By Jennie Zeitler, Staff Writer
Roger Flint grew up on a farm in Roscoe. Since Flint’s father, Gregor, drove a regular route hauling livestock to the Twin Cities, his grandfather, John, farmed Gregor’s acreage, while another son ran John’s farm two miles north of town.
It was Roger and his brother, Allen, who farmed with their grandfather, learning by doing.
When he was 13, Roger went to Morris to attend agricultural boarding high school on what is now the University of Minnesota campus.
The West Central School of Agriculture had opened in 1910, offering a three-year program that ran from late October after the fall harvest until late March before spring planting.
Classes were held from 8 a.m. – 4:15 p.m., Monday through Friday for those six months.
“I came home just about every weekend,” Roger said. “When the school year was done, we could go home and farm.”
Four or five students from the Roscoe area pooled rides, and one of their parents drove to get them.
The year Roger graduated was the last year high school freshmen were accepted, because the school was converted to a university.
“I got my high school diploma from the University of Minnesota,” he said. “We had to have a ‘C’ average to graduate. There were 140 who started in my class, and 83 graduated. It was a unique thing.”
Roger worked at the Roscoe Elevator for a time, and then at Cold Spring Granite. After driving truck, he started at Franklin in St. Cloud, which was bought out by Frigidaire and then became Electrolux.
He had been with Electrolux 40 years when his father moved into a nursing home and his mother wanted to stay on the farm.
“I was able to take a six-month leave of absence during the summer, and did that two times before finally retiring,” Roger said.
Roger and Allen, who lives across the road from the home farm, traded off staying with their mother.
“The land had been rented, but then I started growing vegetables and taking them to farmers’ markets,” Roger said.
He also planted soybeans, corn, oats and barley and waited to see what would grow best. The crops were managed without chemicals, which is the way Roger grew up.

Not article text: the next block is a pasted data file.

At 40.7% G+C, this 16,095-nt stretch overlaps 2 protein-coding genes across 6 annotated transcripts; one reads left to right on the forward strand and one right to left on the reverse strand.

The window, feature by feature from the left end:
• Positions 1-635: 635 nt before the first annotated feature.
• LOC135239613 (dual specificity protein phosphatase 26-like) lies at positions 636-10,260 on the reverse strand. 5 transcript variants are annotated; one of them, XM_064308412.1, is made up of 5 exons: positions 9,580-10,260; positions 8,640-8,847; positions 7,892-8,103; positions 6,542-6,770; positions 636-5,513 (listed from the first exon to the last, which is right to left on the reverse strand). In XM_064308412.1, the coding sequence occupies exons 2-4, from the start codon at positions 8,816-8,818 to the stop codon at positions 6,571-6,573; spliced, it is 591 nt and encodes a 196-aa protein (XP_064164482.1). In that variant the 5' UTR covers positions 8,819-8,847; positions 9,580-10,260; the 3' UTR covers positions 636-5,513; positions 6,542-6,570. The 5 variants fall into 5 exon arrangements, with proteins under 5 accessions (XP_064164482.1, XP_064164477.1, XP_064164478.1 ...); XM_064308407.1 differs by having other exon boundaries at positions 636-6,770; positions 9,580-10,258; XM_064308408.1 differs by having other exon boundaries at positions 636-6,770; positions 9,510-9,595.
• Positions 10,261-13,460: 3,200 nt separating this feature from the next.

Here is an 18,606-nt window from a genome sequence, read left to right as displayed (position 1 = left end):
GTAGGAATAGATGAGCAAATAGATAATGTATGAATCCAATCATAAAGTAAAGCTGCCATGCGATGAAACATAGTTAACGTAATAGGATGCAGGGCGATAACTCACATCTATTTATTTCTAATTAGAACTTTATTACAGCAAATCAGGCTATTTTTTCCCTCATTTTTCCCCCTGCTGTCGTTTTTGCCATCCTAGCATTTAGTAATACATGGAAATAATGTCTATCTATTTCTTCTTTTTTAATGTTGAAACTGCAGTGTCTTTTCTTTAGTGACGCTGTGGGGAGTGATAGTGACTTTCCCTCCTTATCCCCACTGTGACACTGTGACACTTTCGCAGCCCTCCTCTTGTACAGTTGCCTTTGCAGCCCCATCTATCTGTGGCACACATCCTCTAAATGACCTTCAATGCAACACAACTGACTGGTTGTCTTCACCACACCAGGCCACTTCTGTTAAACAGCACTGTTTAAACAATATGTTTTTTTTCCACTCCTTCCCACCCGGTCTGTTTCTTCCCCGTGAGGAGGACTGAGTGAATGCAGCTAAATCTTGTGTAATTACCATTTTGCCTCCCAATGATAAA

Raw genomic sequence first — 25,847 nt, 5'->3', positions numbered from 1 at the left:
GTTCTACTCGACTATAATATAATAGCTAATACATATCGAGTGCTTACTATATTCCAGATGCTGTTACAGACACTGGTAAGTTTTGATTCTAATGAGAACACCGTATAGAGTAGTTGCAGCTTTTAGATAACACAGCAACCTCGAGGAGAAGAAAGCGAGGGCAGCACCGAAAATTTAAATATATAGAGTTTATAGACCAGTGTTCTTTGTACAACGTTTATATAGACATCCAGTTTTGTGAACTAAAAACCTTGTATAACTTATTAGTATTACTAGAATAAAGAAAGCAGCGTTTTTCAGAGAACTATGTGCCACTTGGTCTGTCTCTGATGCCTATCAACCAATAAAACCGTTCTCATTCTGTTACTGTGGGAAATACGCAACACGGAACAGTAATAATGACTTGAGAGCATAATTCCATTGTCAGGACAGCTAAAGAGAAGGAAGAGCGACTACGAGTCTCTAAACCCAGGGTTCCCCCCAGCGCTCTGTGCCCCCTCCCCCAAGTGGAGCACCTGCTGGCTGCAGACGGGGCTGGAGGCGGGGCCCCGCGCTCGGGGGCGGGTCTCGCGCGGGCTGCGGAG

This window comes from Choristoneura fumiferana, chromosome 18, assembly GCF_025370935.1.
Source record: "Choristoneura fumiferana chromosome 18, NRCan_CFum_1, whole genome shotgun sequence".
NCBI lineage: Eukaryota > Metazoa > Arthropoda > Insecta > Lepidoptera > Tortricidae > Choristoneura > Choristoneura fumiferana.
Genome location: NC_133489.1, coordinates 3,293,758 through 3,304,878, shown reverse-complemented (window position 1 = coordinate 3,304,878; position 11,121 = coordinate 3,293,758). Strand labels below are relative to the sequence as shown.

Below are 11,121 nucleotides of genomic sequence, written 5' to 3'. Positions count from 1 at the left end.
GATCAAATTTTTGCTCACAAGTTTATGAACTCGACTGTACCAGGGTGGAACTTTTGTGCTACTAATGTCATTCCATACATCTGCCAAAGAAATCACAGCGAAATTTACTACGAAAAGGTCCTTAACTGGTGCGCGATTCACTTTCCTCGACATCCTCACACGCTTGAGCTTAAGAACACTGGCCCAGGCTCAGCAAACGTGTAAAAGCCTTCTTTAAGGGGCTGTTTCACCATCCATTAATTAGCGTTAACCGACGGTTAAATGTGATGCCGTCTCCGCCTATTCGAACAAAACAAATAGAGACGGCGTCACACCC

“I heard about certified organic farming, that grain and vegetable prices were better that way,” he said. “I had to farm three years before the land could be certified organic.”
It was at an annual Minnesota Organic Conference in St. Cloud where Roger was truly convinced.
“That conference really got me to believe in it — seeing all those healthy people,” he said. “There is a big difference in taste with organic. My grandkids will only eat the potatoes I grow.”
Roger hired a nutrient and pest manager who tests his soil and makes recommendations for crops.
“He said my barley needed nitrogen, so I planted peas and barley together,” Roger said. “I heard that dairy farmers near Sauk Centre use that. I would have sold the crop to Wadena Buckwheat Growers, but the yield was pretty small with the dry conditions.”
Since a local organic farmer asked about the crop first, Roger was pleased to sell it to him and avoid any trucking costs.
“You learn when you’re an organic farmer that it’s all about timing — learning what to plant and when to plant,” said Roger.
A New York farmer with 4,000 acres explained at the conference that there is an ideal two-week window in which to plant, and if a farmer doesn’t make that, it’s better to leave the field black.
Farmers’ markets turned out to be a little too much work, and Roger now sells his vegetables to the Good Earth Food Co-op in St. Cloud. Soybeans are sold to Sunopta in Moorhead.
The farm includes five different parcels of land for a total of 130 acres. Roger farms 50 of those acres. Allen is retired now and helps with the field work. Roger’s grandson, Chandler, works with his grandpa on the farm too.
“His goal is to be a hunting and fishing guide or a farmer,” said Roger. “He’s 12, and got his third deer this year.”
Some of the Flint land is held as Conservation Reserve Program (CRP) land, which creates wildlife nesting. “The deer, pheasants and turkeys keep coming in,” said Roger.
“As I get older, I keep active. Instead of going to the gym, farming is a lot of exercise,” he said. “The more work I can do, the better I feel. I wish I’d thought of farming 20 years ago.”